After taking all the necessary precautions into consideration (see previous articles) and getting approval and recommendations from the practitioner treating your scoliosis, if you have scoliosis and would like to establish a scoliosis yoga program, here are some poses to AVOID or take greater care when performing.
Bending a scoliotic spine backwards will reduce the normal front to back thoracic shape (kyphosis). This “normal” part of the spinal shape works to limit scoliosis progression. You want to encourage this shape, NOT do anything to reduce it! By the way… back bend positions will not effectively lessen the rib arch. There really is nothing that can… surgery with rib shaving is the only method… and that is very invasive! Back-bending postures flatten the thoracic spine which can destabilize the area and can worsen the scoliosis.
Cobra / Bhujangasana or Naga-asana
Half Moon / Ardha Chandrasana
Bow pose / Dhanurasana
Camel / Ustrasana
Wheel / Chakrasana / Urdhva Dhanurasana
Locust / Salabhasana
King of the dance / Nataraja-asana
Scorpion / Vrischikasana
The back-bending in Cobra or Upward Dog is a problem so avoid these parts in your scoliosis yoga program. A baby cobra would be a better option.
Twisting the Torso Against the Pelvis
Unless you are certain it will not aggravate the rib arching, avoid twisting the torso against the pelvis. The rib arch, is increased as it rotates backwards into the existing curvature, regardless of whether the rotation is to the left or right side. There are types of scoliosis that CAN include these types of twists in their yoga for scoliosis program BUT, only to one side! Talk to your practitioner about these poses before including it in a scoliosis yoga program. Do it to the wrong side, or in the presence of a compensatory curve elsewhere in the spine and you are asking for trouble!
Spinal Twist / Ardha Matsyendrasana
People with scoliosis should absolutely avoid the Spinal Twist. Some types of scoliosis have up to three or four curves of the spine from the neck, middle back and rib cage, and lumbar spine into the pelvis. These can be increased by twisting one section against another at the expense of a third or fourth area of scoliosis in the same spine. Even if it is done on either side, it is still counterproductive.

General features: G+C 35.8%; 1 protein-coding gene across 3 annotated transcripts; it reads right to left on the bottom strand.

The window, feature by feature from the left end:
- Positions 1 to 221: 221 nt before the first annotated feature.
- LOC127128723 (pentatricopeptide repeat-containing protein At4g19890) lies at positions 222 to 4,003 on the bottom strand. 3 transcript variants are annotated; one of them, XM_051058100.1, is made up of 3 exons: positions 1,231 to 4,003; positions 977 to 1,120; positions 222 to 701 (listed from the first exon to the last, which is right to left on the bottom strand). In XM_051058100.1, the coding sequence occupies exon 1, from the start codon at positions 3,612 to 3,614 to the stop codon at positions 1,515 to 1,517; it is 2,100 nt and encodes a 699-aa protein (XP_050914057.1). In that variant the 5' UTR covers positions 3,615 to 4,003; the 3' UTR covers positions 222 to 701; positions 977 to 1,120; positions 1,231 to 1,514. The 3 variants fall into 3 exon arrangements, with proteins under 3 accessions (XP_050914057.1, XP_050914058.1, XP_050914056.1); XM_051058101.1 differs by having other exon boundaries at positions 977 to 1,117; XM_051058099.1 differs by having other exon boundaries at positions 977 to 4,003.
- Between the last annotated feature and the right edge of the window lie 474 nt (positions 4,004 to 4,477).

Triangle / Trikonasana
Avoided because the shoulder girdle is twisted against the pelvis and the middle section must follow after the more comfortable side.
Seated Twist / Bharadvajasana
Sage Twist / Marichyasana
Bending the Rib Cage
Bending the rib cage backwards, forwards or sideways should all be avoided. Trying to open up the main scoliotic curve between the thoracic and lumbar spine may improve the major thoracic curve BUT at the expense of any curvatures above or below that curve. How will you know that is happening? Would you be able to notice that the adjacent regions of your scoliosis were worsening? Maybe… maybe not!
Side bend / Ardha Chandrasana
A scoliosis patient performing this exercise to both sides would exercise into the existing curve and increase it. It is not recommended even if also performed in the opposite direction. This type of pose must be done only to one side, and if it is effective at unlocking the spine, MUST be accompanied by neuromuscular retraining!
Other Poses to Avoid:
Shoulder stand / Sarvangasana
In the shoulder stand pose the head is bent sharply forward. This over stretches the neck muscles. It will also promote cervical kyphosis (a reversing of the normal shape of the neck). The whole body weight is on the shoulders, and could greatly increase a rib arch formation. An important part of any scoliosis yoga correction program is to work with improvement of the normal curvatures of the neck and low back. Shoulder stand will work AGAINST the establishment of normal spinal contours! Avoid it!
The Plow / Halasana
Effect is similar to the shoulder stand. Will work against the normal neck curve.
A scoliotic spine is inherently weak and unstable. Turn it upside down and push it into the skull and you risk destabilizing it further. The upper cervical (top part of the neck) is often problematic due to ligament stress from the scoliosis. Headstand will place undue pressure on these weakened ligaments. It is better to perform isometric strengthening to stabilize the weakened area.
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